John & Brenda's Excellent Tour travel blog

Intrepid travellers in the fog at Peggy's Cove

Appropriate name for a wreck

Peggy's Cove lighthouse

Beautiful Cove near Hubbards

Atlantic View Motel and Cottages from the beach

The sisters enjoy a cold one on the Lunenburg Dock

The Bluenose II sails into port

Fresh caught lobster on the Lobstermen Tour

Typical Lunenburg building


July 6

We woke up to steady rain and dark overcast, which fortunately petered out by our time to load Blue. Packing for four is a challenge but doable if I copy the technique Ron uses in packing his boat for trips to their cabin at Pitt Lake; a real challenge when we always bring too much there as well. Because I had booked both rooms under my credit card, the front desk proceeded to screw everything up when Ron went to pay. This was by far the very worst motel experience of our entire trip.

Our trip to Lunenburg via Peggy's Cove started with continuing overcast and occasional light rain. When we took the side trip into Peggy's Cove, fog had really socked in on the scenic rocks, waves and lighthouse, not that uncommon on this coast. The fog can actually add an interesting element to photographs and I took full advantage in shooting a number of scenic takes.

The scenery continued to be just as gorgeous as we continued down Nova Scotia's Lighthouse Route. We had lunch in a local diner on a little bay where the air was dead calm, creating even more photo ops with the reflections in the water of shore buildings and small craft moored in the bay. The town of Mahone Bay, 12 kms before Lunenburg was absolutely fabulous in its multihued buildings and water setting.

We arrived in Lunenburg minutes later and were instantly impressed by the beauty and uniqueness of the town. We took a short driving tour of the hilly, narrow streets with their myriad architectural attractions. Lunenburg has been designated by UNESCO as a world heritage site and is strictly controlled in terms of what people may do with their homes and commercial buildings, right down to the limited (12?) colours of paint they can use for the exteriors.

The effect of the controls means they have a town as beautiful as anything we saw in the US and have paid off in its attraction to tourists and their dollars. That's important, as the fishing industry has all but disappeared from here and the economy has transformed into a tourism-based one. Speaking of tourists, our carload made the short trip to Mason's Beach and the Atlantic View Motel and Cottages where we had reservations for two nights.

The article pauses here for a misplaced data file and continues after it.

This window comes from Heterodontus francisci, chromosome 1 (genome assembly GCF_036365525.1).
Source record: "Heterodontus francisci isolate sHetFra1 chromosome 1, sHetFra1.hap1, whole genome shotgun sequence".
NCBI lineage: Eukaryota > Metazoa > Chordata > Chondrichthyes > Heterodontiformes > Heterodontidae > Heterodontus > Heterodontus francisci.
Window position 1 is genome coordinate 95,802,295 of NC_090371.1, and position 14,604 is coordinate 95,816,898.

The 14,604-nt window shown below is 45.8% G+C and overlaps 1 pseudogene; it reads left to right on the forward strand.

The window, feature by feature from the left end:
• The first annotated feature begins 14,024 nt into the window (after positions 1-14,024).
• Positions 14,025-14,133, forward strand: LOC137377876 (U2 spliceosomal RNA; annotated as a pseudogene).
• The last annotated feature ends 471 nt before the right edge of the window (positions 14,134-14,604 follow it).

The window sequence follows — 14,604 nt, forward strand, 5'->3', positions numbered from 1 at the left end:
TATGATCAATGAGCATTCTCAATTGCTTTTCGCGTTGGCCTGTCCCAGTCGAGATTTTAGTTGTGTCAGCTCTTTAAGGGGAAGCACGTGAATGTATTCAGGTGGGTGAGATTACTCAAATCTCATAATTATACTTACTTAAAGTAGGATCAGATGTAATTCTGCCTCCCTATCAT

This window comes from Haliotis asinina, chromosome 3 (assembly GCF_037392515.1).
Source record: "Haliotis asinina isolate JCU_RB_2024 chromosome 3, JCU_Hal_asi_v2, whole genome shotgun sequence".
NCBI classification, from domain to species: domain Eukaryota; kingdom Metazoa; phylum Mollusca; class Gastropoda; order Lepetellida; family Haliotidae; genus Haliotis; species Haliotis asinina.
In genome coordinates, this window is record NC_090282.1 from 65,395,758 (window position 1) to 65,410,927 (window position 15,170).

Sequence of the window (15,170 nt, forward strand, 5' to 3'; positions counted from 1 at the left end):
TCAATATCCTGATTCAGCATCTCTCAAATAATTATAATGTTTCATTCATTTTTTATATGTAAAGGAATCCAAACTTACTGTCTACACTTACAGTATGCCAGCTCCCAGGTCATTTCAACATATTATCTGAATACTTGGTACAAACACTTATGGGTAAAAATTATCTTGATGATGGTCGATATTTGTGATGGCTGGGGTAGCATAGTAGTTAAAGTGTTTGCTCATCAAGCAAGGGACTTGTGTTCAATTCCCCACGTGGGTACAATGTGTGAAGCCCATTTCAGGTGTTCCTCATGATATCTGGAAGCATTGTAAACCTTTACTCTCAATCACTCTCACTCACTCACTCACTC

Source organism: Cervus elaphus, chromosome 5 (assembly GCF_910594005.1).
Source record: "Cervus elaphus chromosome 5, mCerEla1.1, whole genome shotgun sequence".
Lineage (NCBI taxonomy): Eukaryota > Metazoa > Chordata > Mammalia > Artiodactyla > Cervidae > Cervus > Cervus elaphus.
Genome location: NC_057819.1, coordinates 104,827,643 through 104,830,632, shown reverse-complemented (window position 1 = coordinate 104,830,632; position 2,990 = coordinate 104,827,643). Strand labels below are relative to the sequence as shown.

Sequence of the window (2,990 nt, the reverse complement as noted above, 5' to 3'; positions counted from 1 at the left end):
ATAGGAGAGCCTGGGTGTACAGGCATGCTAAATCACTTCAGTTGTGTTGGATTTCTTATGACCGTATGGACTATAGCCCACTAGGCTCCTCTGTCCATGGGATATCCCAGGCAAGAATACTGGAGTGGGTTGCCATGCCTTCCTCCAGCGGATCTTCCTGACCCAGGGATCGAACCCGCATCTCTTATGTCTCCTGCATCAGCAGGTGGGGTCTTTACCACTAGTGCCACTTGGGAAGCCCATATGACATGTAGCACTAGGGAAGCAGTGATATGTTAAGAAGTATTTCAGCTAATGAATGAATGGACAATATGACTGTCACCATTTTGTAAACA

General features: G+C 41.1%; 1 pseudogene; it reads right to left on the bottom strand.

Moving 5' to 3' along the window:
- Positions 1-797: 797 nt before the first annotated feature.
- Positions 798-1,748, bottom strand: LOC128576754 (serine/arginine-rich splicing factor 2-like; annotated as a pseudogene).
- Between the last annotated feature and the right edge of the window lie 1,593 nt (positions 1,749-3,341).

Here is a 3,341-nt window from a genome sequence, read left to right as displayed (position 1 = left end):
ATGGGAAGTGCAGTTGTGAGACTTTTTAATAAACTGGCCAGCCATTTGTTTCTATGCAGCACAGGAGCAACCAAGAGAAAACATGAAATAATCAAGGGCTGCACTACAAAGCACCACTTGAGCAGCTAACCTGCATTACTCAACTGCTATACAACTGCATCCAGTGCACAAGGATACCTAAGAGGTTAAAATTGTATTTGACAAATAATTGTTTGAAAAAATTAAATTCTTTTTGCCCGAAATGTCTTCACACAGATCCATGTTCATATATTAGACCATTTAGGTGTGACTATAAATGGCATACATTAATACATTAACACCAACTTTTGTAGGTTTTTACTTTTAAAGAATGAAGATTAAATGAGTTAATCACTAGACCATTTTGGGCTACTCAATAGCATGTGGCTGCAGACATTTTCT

We were blown away by the quality of our accommodations and their location, as we found it to be very much like our honeymoon cottage in Hulls Cove/Bar Harbor, without the heavy traffic we had there. Ron and I walked along the beach across the road and revelled in the quiet as we observed a fishing heron and investigated fresh deer tracks. Within sight of our cottage was an osprey nest with two newborn chicks, which we watched through our binoculars from our deck.

We met chatty neighbours from Edmonton who were scheduled to be married on the Bluenose II at 8:30 am the next day. We wished them well and told them we would think of them at that moment, if we were awake by then. It was only later that Brenda remembered hearing on the news that Saturday was going to be a heavy wedding day because of the proliferation of 7's in the date. We sat out on the deck until dark, finally driven inside by the cool night air.

July 7

In the morning, we were delighted to find increasing sunshine on this lucky Saturday. After enjoying coffee and breakfast in the Adirondack chairs on our deck, we drove over the hill into Lunenburg for the day. Our route took us by the hillside golf course along the bay, whose bright green and open fairways dominate the scene across the Harbour from the town site.